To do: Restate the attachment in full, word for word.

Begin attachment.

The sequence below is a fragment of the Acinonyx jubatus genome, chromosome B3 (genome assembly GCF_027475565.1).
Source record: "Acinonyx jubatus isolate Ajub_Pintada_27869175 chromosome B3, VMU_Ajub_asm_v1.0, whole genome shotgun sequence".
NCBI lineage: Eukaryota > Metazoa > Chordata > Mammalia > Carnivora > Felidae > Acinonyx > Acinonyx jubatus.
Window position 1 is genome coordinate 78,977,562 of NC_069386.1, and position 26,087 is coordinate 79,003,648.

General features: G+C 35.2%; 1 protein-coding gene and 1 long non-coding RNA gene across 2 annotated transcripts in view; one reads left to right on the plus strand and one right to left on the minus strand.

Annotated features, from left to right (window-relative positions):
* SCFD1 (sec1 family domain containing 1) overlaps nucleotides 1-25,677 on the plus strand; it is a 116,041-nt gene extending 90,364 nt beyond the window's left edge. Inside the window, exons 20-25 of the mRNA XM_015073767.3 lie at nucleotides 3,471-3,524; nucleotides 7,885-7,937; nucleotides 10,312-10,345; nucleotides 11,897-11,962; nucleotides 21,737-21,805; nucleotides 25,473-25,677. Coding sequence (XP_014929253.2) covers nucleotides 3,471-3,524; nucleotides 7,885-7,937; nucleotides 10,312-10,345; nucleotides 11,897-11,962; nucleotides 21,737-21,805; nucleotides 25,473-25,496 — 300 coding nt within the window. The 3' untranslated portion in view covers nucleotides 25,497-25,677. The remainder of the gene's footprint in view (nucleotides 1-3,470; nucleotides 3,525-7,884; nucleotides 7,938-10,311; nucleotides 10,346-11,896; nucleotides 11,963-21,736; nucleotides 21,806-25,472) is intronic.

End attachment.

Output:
The sequence below is a fragment of the Acinonyx jubatus genome, chromosome B3 (genome assembly GCF_027475565.1).
Source record: "Acinonyx jubatus isolate Ajub_Pintada_27869175 chromosome B3, VMU_Ajub_asm_v1.0, whole genome shotgun sequence".
NCBI lineage: Eukaryota > Metazoa > Chordata > Mammalia > Carnivora > Felidae > Acinonyx > Acinonyx jubatus.
Window position 1 is genome coordinate 78,977,562 of NC_069386.1, and position 26,087 is coordinate 79,003,648.

General features: G+C 35.2%; 1 protein-coding gene and 1 long non-coding RNA gene across 2 annotated transcripts in view; one reads left to right on the plus strand and one right to left on the minus strand.

Annotated features, from left to right (window-relative positions):
* SCFD1 (sec1 family domain containing 1) overlaps nucleotides 1-25,677 on the plus strand; it is a 116,041-nt gene extending 90,364 nt beyond the window's left edge. Inside the window, exons 20-25 of the mRNA XM_015073767.3 lie at nucleotides 3,471-3,524; nucleotides 7,885-7,937; nucleotides 10,312-10,345; nucleotides 11,897-11,962; nucleotides 21,737-21,805; nucleotides 25,473-25,677. Coding sequence (XP_014929253.2) covers nucleotides 3,471-3,524; nucleotides 7,885-7,937; nucleotides 10,312-10,345; nucleotides 11,897-11,962; nucleotides 21,737-21,805; nucleotides 25,473-25,496 — 300 coding nt within the window. The 3' untranslated portion in view covers nucleotides 25,497-25,677. The remainder of the gene's footprint in view (nucleotides 1-3,470; nucleotides 3,525-7,884; nucleotides 7,938-10,311; nucleotides 10,346-11,896; nucleotides 11,963-21,736; nucleotides 21,806-25,472) is intronic.